UI research links moderate alcohol use with heathy aging
New DNA assessment tool could be at UIHC in a year
Source: The Gazette
October 8, 2015
Imagine you’re at the doctor’s office, faced with the standard health-related questions: Do you smoke? How much do you drink?
Do you tell the truth? Or do you fudge it – answering with a “not really” or a “once in a while?”
Soon, you might not have the option, thanks to University of Iowa researchers who have developed methods for getting to the bottom of those questions – regardless of what patients share. The new techniques involve DNA methylation, a molecular modification to DNA that affects when and how strongly a gene is expressed. And they could compel significant progress in physicians’ ability to use patient lifestyle choices to determine and improve long-term health and life expectancy.
“These new tools allow us to monitor smoking and alcohol use in an objective way, and to understand their effects quantitatively,” said Meeshanthini Dogan, a graduate research assistant and doctoral candidate in the UI Department of Biomedical Engineering.
Dogan, along with UI psychiatry professor Robert Philibert and colleagues at other institutions, have found a way – using a previously-validated “epigenetic clock” that calculates the difference in a person’s biological and chronological age – to assess the relationship between tobacco or alcohol use and premature aging.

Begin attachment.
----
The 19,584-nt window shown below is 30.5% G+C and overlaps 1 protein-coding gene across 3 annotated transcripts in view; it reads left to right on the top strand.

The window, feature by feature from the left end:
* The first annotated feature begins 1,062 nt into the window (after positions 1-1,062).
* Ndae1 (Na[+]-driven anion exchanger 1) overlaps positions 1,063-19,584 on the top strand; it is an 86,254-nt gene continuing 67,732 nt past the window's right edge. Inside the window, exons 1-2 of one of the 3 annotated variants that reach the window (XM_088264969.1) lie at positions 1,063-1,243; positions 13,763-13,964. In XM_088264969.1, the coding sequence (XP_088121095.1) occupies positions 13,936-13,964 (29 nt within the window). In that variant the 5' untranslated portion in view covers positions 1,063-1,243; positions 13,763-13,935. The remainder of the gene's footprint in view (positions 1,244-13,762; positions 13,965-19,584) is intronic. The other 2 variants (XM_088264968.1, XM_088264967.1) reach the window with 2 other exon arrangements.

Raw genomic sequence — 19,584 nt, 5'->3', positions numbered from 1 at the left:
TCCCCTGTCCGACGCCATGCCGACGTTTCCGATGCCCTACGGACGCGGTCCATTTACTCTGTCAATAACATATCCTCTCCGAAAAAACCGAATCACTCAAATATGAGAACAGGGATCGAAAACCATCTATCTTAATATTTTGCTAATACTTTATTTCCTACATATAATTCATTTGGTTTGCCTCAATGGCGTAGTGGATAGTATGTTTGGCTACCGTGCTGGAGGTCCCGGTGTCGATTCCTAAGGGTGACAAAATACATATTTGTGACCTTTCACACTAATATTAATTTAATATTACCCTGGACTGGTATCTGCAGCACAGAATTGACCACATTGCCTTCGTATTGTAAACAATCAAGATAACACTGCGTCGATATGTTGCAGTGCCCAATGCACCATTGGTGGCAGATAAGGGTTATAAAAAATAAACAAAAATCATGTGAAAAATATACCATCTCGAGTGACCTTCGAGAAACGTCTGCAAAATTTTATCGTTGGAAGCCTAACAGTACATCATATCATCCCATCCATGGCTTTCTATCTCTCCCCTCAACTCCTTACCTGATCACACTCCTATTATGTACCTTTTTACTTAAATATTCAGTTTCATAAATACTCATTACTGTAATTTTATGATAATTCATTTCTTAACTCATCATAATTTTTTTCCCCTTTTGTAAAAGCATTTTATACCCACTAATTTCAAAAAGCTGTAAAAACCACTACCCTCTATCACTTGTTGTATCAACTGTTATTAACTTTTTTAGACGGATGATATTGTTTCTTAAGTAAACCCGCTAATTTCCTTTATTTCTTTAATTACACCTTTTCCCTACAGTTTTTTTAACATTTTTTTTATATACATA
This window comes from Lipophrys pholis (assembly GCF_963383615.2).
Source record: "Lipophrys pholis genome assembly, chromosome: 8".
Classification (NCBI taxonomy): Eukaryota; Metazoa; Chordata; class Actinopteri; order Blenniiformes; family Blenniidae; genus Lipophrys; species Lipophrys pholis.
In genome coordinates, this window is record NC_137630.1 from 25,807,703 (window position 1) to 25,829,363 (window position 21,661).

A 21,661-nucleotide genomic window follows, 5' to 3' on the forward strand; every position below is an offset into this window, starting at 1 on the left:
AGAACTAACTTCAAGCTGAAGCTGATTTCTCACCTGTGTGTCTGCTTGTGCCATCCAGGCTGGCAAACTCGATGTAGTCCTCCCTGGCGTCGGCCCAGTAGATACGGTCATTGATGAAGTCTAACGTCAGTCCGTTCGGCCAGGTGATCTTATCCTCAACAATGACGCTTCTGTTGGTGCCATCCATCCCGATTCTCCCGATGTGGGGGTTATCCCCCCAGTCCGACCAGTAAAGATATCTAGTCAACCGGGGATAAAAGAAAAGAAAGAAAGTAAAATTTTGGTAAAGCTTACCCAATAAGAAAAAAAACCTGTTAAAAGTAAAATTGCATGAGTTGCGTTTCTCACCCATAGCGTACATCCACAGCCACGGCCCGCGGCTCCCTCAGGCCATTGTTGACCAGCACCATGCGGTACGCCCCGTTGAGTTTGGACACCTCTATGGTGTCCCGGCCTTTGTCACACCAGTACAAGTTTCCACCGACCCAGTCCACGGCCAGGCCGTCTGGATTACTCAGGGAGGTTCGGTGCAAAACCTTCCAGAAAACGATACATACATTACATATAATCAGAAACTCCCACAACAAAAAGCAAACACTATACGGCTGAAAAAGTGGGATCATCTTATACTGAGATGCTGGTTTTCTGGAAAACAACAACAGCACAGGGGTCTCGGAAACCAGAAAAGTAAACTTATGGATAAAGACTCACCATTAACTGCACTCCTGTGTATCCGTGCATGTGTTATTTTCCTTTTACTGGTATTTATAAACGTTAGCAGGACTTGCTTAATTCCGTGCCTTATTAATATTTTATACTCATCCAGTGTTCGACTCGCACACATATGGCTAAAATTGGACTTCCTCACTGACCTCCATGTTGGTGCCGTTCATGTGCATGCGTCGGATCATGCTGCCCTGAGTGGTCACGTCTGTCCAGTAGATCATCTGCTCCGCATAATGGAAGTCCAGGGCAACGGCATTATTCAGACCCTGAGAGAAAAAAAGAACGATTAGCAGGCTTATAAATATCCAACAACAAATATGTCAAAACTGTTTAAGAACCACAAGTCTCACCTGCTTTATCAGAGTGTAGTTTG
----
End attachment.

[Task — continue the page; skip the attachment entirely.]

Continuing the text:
Dogan presented the findings Thursday at the American Society of Human Genetics 2015 annual meeting in Baltimore, and – for those who enjoy a night cap – the news isn’t all bad.
Although they linked all levels of smoke exposure to significantly premature aging, moderate alcohol use – about one to two drinks a day – correlated with the healthiest aging. The findings showed high alcohol consumption and very low alcohol use accelerate aging.
Among the reasons researchers believe moderate alcohol use can be good are associated “protective behaviors,” like socialization and stress reduction.
The new DNA testing techniques could be used for other lifestyle factors, like healthy eating – although Dogan said that’s not something the UI lab is looking into right now. She said the UI research does, however, extend beyond gauging past smoking and drinking and has practical proactive uses.
For example, it could allow doctors to objectively identify patients at risk of future heavy alcohol use or smoking when they are young, helping them “prevent future problems, improve quality of life, and reduce later medical costs.”
The next step is unraveling how DNA methylation patterns change in response to lifestyle adjustments – like when a person stops smoking or cuts back on drinking.
“We want to study how the intensity of current tobacco and alcohol use and cumulative levels of use throughout a lifetime affect methylation, including what happens when a person quits smoking or drinking,” Dogan said. “By clarifying at what point the (DNA) changes become tougher to stop or reverse, we can inform decisions about how best to use the limited public health resources we have.”
Philibert said research does indicate negative health effects – including things like liver disease – can improve with lifestyle changes.
“The best news is that if you quit . the problem goes away,” he said.
Providers with UI Health Care could start using the “methylation-based technologies” within a year – possibly enabling them to test patient smoking with a blood test, according to Philibert.
“If so, it will be the first biological marker ever used in the treatment of a behavioral illness,” he said.